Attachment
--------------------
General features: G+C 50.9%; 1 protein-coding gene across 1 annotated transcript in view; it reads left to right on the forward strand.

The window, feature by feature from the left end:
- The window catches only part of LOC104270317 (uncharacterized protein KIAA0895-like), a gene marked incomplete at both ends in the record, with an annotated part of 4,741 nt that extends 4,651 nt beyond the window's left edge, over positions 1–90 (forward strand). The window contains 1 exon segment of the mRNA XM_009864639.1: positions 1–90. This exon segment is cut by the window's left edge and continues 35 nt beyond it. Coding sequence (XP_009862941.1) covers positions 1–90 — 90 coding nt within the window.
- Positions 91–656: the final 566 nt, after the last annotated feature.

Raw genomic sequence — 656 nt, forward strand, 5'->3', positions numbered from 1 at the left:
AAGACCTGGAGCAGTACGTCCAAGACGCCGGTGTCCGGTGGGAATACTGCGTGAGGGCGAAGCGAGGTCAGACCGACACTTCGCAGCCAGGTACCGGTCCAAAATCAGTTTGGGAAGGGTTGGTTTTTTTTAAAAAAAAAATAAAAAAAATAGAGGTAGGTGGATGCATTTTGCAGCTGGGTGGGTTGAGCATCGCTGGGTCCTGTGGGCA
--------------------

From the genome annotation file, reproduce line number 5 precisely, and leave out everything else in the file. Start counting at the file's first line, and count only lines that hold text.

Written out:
Raw genomic sequence — 656 nt, forward strand, 5'->3', positions numbered from 1 at the left: